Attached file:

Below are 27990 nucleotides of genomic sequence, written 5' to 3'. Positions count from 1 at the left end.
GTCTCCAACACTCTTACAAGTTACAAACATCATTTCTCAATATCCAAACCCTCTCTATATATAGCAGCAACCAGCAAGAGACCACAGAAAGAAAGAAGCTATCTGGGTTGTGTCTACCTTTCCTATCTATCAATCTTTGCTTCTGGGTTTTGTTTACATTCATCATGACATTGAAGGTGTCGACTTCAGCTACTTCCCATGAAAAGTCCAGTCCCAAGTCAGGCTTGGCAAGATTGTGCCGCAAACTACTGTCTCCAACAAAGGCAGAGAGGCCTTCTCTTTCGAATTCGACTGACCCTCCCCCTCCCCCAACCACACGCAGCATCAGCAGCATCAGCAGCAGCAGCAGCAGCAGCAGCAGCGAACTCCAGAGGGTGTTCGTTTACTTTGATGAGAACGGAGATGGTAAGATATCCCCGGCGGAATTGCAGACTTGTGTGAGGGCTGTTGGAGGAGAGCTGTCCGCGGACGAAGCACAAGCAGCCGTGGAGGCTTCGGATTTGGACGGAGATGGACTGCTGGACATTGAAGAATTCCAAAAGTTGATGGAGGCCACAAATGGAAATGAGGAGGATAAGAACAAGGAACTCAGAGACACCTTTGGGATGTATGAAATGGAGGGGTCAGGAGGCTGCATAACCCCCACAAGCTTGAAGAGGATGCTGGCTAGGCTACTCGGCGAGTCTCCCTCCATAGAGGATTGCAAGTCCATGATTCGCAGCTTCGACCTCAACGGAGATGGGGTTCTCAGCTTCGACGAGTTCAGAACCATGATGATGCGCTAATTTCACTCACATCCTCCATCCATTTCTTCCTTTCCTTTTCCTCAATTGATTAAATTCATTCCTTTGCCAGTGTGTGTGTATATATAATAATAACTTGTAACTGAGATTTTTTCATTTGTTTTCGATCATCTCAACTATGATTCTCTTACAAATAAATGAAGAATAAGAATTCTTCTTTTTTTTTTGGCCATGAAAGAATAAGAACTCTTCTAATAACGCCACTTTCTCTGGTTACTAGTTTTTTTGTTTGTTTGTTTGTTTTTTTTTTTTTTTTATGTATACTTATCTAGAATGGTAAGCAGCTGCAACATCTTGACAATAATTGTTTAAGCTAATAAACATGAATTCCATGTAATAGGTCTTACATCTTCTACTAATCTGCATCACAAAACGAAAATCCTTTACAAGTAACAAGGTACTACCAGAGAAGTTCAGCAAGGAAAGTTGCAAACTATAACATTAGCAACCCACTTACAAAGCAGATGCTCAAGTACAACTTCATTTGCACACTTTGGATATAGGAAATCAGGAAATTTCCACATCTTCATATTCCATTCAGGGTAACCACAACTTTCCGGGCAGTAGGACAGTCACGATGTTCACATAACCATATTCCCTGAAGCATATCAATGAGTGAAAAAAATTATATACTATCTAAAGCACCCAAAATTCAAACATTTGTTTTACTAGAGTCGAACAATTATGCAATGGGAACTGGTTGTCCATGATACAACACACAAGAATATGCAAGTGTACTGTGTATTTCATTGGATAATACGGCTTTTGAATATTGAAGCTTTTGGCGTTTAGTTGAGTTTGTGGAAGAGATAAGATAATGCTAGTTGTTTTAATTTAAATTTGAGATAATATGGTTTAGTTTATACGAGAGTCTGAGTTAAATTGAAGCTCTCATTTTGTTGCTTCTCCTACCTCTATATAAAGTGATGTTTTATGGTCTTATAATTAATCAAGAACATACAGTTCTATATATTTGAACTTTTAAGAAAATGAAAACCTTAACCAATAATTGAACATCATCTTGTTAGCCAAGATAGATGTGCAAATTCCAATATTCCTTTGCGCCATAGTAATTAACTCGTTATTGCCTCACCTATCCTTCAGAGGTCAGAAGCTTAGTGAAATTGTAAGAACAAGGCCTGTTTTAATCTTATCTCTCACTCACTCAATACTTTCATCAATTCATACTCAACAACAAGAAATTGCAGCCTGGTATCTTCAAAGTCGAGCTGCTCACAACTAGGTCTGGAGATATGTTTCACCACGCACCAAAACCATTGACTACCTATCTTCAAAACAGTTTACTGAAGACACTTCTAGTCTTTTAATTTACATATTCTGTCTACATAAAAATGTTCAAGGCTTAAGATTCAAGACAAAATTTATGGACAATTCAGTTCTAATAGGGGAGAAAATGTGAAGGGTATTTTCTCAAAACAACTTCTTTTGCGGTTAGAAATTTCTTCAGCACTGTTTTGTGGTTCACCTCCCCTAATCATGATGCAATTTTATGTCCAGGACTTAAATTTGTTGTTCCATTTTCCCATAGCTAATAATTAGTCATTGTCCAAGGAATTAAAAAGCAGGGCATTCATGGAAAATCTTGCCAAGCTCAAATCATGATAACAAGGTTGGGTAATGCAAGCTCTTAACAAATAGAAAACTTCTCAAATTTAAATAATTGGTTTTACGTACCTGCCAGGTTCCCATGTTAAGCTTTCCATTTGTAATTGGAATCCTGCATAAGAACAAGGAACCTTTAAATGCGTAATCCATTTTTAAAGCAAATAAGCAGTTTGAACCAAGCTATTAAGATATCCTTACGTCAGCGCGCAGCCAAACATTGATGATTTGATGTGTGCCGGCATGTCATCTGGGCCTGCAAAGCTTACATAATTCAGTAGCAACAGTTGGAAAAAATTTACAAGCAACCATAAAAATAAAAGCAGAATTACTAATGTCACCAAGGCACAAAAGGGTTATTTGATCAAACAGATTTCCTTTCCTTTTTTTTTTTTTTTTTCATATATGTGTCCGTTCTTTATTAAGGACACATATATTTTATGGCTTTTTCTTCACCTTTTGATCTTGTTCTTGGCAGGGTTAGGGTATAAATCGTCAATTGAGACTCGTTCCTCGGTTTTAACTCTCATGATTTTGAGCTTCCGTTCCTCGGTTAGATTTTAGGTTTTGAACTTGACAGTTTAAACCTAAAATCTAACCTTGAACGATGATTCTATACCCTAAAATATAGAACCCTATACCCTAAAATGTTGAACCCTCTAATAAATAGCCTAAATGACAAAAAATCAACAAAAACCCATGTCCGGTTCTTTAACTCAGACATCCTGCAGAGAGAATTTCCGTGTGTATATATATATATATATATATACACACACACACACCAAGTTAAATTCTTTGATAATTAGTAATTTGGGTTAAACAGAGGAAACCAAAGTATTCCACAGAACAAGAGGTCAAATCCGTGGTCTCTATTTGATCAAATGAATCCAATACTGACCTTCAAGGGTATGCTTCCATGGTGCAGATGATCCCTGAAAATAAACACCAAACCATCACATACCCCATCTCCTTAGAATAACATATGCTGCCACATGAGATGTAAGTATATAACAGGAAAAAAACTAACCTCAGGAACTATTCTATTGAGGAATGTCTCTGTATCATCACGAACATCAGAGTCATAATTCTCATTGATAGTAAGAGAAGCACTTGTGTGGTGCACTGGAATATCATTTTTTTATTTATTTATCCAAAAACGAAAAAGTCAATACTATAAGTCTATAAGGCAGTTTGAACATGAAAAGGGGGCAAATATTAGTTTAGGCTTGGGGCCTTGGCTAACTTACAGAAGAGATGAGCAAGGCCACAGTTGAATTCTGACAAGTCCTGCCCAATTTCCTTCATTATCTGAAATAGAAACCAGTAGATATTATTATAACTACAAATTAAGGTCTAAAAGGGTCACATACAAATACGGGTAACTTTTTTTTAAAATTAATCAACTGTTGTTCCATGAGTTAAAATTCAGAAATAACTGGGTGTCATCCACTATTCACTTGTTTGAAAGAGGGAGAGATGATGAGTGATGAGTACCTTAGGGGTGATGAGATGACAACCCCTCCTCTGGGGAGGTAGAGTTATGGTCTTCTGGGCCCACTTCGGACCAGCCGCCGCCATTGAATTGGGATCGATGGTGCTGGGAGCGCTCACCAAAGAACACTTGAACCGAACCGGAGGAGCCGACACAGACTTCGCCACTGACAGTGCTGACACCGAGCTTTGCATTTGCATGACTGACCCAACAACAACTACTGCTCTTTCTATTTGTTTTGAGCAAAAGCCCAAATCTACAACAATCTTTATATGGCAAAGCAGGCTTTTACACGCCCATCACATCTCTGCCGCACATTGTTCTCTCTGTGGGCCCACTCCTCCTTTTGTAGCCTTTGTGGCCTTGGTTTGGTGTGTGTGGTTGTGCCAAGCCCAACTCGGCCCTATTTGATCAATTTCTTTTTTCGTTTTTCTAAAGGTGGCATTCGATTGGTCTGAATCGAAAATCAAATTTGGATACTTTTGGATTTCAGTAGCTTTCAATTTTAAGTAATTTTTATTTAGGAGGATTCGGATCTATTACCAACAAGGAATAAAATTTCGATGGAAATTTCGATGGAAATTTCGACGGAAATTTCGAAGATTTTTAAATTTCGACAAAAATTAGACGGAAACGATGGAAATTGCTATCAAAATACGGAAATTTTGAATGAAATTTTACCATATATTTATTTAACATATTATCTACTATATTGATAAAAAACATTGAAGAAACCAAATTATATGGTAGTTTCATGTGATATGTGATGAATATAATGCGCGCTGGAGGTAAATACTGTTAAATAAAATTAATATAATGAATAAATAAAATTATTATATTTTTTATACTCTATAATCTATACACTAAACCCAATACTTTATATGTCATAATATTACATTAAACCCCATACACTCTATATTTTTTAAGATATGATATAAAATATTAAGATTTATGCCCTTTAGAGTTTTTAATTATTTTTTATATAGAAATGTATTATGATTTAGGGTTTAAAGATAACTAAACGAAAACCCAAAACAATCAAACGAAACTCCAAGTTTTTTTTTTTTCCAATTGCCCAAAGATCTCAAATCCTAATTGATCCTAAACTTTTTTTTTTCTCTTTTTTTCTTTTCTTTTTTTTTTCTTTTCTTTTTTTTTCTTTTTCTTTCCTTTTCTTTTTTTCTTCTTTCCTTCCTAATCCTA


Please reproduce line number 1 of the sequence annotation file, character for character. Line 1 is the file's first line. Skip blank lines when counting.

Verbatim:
Below are 27990 nucleotides of genomic sequence, written 5' to 3'. Positions count from 1 at the left end.